Though Burwell vs. Hobby Lobby has been argued and decided by the highest court in the land, the battle rages on. Politicians, columnists, editorial staffs, and bloggers are furiously duking it out along clearly drawn battle lines. On one side, we have the Champions of Religious Freedom. Squaring off against them are the Defenders of Women’s Rights. The Champions are celebrating a victory for free expression of religion, the Defenders are sounding alarm bells about losses of protections for civil rights.
On the storm-tossed surface it can seem as if this is a clear case of irreconcilable differences. But it is worth wondering if the differences are as vast as they seem. Rather than focus on differences, I’d like to search for the possibility of reconciliation.
Mimetic theory is my favorite tool for analyzing conflict. It lays bare the dynamic by which we come into conflict and nurture differences in order to feel secure in our identities. As a rivalry escalates, such as this one between the Champions and the Defenders, each side insists on its utter and irreconcilable difference from the other. But on close examination, what emerges is an odd symmetry—what René Girard, the founder of mimetic theory, calls mimetic doubling.
What often passes notice beneath all the sound and fury is that each side is acting as a model for their rival to imitate. Even though the rhetoric proclaims differences, passion and certainty is what each side has in common. The more one side displays its passion through protests, law suits, political platforms, action plans and so forth, the more the other side’s attention is drawn to the issue. Each side is learning from the other that this issue is the critical issue of our time which can brook no compromise. As a rivalry escalates in intensity—such as arriving at the Supreme Court for adjudication—the rivals come to resemble each other more and more. They have imitated (mimetic is the Greek word for imitation) one another’s passion for such a long time that they have become mirror images of one another (that’s the doubling).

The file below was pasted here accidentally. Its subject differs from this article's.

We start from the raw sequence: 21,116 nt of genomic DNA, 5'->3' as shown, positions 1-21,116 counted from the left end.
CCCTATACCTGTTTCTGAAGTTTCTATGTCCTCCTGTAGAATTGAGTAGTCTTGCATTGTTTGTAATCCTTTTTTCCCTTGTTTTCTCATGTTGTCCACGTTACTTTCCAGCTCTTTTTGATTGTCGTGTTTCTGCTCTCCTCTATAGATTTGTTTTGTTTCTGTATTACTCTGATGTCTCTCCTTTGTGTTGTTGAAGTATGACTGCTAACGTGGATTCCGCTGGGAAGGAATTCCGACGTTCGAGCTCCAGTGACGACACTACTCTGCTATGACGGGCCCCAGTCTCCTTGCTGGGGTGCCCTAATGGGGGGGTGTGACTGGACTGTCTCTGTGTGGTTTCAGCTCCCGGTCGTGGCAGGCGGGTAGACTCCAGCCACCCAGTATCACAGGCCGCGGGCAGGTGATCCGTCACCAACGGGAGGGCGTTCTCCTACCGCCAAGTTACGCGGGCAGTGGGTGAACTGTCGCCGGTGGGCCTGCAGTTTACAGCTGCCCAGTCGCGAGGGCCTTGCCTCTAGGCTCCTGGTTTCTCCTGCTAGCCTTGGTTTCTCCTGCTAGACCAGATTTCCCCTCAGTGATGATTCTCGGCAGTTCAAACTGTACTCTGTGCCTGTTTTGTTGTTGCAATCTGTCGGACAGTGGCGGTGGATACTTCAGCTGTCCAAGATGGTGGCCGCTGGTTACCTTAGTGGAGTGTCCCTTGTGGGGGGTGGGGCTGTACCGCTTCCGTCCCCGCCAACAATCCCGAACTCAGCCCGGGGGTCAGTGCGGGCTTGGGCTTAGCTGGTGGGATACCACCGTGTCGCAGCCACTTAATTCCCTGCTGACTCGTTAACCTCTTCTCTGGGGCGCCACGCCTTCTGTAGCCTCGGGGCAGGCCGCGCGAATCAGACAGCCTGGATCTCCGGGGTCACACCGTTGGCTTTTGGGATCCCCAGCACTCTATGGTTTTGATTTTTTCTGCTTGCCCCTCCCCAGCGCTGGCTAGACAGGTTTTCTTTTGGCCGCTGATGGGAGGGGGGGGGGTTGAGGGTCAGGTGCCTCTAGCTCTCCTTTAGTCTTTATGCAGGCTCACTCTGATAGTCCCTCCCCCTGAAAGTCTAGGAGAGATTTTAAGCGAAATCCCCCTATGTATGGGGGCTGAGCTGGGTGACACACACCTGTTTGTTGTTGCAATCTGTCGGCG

Of course, the rivals don’t want us, or themselves for that matter, to see the similarities. But they are very much alike in their insistence on their moral superiority over each other. Each side accuses the other of being irrationally attached to a position based on flawed reasoning. Neither side is willing to consider that their rival is in possession of even a grain of truth or a modicum of rationality. (I can predict right now that comments on this article will take issue with my insistence on the importance of this similarity—readers will dive in to convince me that their side is the right one, that they are really and truly in possession of the truth and occupy the moral high ground, that the difference between them and their rival is undeniable and vitally important to all that is good and just.)
But I must insist that it is this identical claim to moral superiority which matters and which is in fact the cause of the apparent conflict. The underlying issues, whatever you think they may be, whether religious freedom, women’s reproductive rights, creeping restrictions on abortion or loosening of civil rights protections—all these issues are things we can talk about and solve together through discussion and compromise. Unless we begin from a position that says, "We refuse to talk with you or compromise." Which, unfortunately, is the position that both the Champions and the Defenders tend to occupy, together.
The Scapegoating Conundrum
One reason that the rivals refuse to recognize what they have in common is that there is a real difference between them, a difference which is much easier to see than their similarities. Each side has a differentscapegoat—each other! Champions of Religious Freedom have no problem recognizing that they are being scapegoated by the Defenders of Women’s Rights. They know that the accusations against them of being narrow minded, misogynistic, irrational and the lot are completely false. And the Defenders of Women’s Rights see the same thing, only in reverse. Defenders know that they are not religious persecutors or unmoved by the moral issues of abortion. Scapegoating the other side is another similarity disguised as a difference.